"There are no big secrets here," said Blanchfield. "And don't let its size scare you: Devils Lake is an easy place to fish, and everybody is catching fish. Just stop at any bait shop and ask for help if needed."
The fishing was so good at Devils Lake last year that concerns over the number of walleyes leaving the lake have been voiced. I wouldn't doubt that we could see stricter regulations or slot limits in the near future. I had to laugh when Kyle Blanchfield told me that, at times, the fishing on the lake's so good that Stevie Wonder could launch a boat and catch his limit of walleyes. Now that's a hot bite.
When it comes to big water in South Dakota, only one major player really produces consistently and is currently full of walleyes. Yes, a number of lakes in the northeast corner of the state will have a run here or there, and the state does have other Missouri River reservoirs to choose from, but none of these fisheries will come close to Lake Oahe at this time of year.
It's no secret that Oahe is once again top dog for walleye fishing in the state. According to officials with the South Dakota Department of Game, Fish and Parks, the walleyes in the massive reservoir are without a doubt in their best shape in over a decade.
July's regarded as one of the best walleye months at Oahe, the best action being encountered primarily along the southern third of the reservoir. The system is currently blessed with plenty of forage, which has resulted in very favorable growth rates over the past few years. Like its neighbor to the north, Oahe has smelt for the backbone of its food chain, and those prey fish are currently on an upswing in the big lake thanks to rising water levels during spawning conditions.
Game officials stressed that as far as estimates of the overall health of the system go, they're taking it one year at a time right now because of continued low water levels, but, they added, slight improvements were seen last year, and right now it looks to be another very good summer for Oahe.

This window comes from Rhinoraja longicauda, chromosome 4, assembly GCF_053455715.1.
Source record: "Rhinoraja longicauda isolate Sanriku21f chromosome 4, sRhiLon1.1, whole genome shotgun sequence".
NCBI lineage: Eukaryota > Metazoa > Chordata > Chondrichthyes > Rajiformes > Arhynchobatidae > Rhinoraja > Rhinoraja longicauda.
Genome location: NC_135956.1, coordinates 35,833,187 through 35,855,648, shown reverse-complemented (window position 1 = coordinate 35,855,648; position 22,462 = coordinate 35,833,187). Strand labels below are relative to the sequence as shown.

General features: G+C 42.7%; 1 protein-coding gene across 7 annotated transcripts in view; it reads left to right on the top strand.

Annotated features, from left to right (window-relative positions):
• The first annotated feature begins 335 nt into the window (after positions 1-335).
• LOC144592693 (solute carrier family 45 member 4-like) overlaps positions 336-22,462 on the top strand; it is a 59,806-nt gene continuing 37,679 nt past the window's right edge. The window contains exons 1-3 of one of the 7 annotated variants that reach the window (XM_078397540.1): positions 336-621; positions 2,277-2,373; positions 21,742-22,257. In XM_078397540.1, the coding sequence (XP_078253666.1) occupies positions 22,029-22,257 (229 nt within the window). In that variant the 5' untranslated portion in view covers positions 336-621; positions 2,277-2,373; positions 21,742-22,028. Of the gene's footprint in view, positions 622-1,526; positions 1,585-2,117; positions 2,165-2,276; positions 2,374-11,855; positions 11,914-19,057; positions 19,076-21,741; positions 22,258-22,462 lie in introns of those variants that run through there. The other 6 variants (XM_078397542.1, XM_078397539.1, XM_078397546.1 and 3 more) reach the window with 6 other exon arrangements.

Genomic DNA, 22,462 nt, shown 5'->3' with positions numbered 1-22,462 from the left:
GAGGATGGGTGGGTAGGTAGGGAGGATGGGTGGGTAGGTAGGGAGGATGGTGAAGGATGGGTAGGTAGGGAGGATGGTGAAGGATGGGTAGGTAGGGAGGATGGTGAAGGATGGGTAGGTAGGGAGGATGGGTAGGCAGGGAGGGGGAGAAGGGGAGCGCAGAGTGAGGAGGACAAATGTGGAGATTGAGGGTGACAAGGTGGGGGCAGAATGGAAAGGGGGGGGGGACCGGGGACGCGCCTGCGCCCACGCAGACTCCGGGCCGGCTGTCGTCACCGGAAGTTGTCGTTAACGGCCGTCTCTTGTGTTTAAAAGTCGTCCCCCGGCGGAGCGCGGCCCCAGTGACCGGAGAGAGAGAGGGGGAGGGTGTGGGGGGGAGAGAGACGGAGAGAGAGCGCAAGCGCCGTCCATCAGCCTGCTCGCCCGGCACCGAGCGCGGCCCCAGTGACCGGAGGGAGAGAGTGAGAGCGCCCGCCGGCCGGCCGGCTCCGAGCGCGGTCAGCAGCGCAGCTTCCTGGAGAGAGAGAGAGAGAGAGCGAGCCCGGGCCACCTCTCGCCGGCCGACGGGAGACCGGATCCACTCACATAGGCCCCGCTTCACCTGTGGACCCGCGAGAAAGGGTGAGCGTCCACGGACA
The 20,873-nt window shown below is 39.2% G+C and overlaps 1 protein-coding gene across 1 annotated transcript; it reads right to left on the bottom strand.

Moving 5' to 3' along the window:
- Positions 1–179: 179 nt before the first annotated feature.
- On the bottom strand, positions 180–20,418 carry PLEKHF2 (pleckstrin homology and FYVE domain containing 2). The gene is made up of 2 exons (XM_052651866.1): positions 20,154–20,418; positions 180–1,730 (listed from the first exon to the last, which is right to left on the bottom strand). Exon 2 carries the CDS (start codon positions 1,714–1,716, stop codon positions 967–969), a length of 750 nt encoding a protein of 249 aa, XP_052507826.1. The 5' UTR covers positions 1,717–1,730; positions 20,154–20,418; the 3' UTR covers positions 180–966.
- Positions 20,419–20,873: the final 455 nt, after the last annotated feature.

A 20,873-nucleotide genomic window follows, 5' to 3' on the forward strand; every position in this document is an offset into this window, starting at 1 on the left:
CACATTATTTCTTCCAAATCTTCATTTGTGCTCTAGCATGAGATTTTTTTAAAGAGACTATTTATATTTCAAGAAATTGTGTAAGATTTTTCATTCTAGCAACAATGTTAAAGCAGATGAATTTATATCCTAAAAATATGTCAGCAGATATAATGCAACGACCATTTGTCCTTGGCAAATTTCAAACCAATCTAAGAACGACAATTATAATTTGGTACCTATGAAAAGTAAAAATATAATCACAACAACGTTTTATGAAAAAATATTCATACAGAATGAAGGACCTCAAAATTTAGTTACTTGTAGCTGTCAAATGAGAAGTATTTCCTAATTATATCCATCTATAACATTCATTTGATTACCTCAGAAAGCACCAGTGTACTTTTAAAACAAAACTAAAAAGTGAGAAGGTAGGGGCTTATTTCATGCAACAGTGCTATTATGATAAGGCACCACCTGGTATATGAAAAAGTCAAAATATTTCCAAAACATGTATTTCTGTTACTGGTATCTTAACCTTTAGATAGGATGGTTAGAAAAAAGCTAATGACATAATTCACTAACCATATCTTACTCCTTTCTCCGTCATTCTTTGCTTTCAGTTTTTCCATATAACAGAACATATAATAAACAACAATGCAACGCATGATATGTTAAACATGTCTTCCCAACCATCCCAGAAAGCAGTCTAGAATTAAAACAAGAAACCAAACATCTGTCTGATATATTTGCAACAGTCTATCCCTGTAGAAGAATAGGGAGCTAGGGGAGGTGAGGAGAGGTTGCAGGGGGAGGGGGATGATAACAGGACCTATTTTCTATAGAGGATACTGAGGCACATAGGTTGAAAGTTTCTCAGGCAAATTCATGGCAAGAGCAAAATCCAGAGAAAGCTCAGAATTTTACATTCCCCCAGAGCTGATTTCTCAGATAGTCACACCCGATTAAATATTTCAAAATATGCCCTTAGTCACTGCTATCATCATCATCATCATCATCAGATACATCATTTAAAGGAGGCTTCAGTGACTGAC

Veteran Oahe guide Karl Palmer, of Pierre, agreed. "Fishing has been great, and this is the peak time to hit the lower end of the lake," he said. "July is one of the top months. We had a great summer last year, and by the looks of things so far, this summer could even be better.
"There are a lot of fish in the system measuring 17 to 24 inches, and we are seeing more trophies -- fish over 8 pounds -- every year. There are also a ton of small walleyes coming through the ranks, and things look great for the fishery."
Palmer looks for walleyes in 15 to 30 feet of water early in the month, when many of the fish are staging in the shadows of the clouds of curly pondweed that has taken root in the system. However, he noted, you may sometimes be obliged to go deeper by month's end. "The pondweed actually keeps the lake's walleyes shallow longer into the summer," he reported. "Eventually it will die off, and the fish will retreat, but they will be active all of this month."
At this time of year, Palmer favors the lower third of the lake from Suttons Bay down past the Cheyenne River to the face of the Oahe Dam. "Oahe's walleyes have a progressive bite, and by now everything goes," Palmer explained. "The deeper water and large concentrations of smelt in the lower end of the reservoir are heaven for walleyes, and although the fish are spread out, they are still very active."
Early in the month, walleyes scatter along the many points and breaks in the system, but they tend to stage on the key points later on. Catching fish is just a matter of hitting a number of points until an active school is found. Bottom-bouncers and crawlers are the mainstays and allow anglers to hug the dropoffs and cover lots of water.
July is also the month that sees a lot of crankbaits in play. Places like Peoria Flats, Fantasy Island, Little Bend and the flats across from Pike Haven are just a few of the favorites for plug-pullers, who catch more than their fair share of walleyes.
"This is going to be a great month," noted Palmer. "It's just a matter of putting your time in and figuring them out a little. It is not a tough system to be successful on. Some days it comes easy, and others it takes a little longer. But, hey -- that's fishing."
As July presents itself on the northern plains and the heat of summer puts our smaller walleyes fisheries into a tailspin, it's time to head to the big water to put walleyes on the stringer. Just remember: When it comes to walleye fishing in July, bigger is definitely better!
Find more about Great Plains fishing and hunting at: GreatPlainsGameandFish.com